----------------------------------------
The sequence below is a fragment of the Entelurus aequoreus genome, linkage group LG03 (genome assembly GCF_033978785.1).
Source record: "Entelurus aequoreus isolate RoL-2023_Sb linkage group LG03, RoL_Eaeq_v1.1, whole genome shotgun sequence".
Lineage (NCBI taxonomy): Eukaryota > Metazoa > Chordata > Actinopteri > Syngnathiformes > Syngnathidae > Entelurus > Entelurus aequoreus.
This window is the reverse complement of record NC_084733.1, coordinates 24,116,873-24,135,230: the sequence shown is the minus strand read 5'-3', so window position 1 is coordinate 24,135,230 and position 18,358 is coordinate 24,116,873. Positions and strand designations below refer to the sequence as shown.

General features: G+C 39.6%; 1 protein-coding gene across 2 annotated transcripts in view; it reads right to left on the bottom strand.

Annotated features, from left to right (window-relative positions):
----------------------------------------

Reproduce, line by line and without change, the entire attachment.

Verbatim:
The sequence below is a fragment of the Entelurus aequoreus genome, linkage group LG03 (genome assembly GCF_033978785.1).
Source record: "Entelurus aequoreus isolate RoL-2023_Sb linkage group LG03, RoL_Eaeq_v1.1, whole genome shotgun sequence".
Lineage (NCBI taxonomy): Eukaryota > Metazoa > Chordata > Actinopteri > Syngnathiformes > Syngnathidae > Entelurus > Entelurus aequoreus.
This window is the reverse complement of record NC_084733.1, coordinates 24,116,873-24,135,230: the sequence shown is the minus strand read 5'-3', so window position 1 is coordinate 24,135,230 and position 18,358 is coordinate 24,116,873. Positions and strand designations below refer to the sequence as shown.

General features: G+C 39.6%; 1 protein-coding gene across 2 annotated transcripts in view; it reads right to left on the bottom strand.

Annotated features, from left to right (window-relative positions):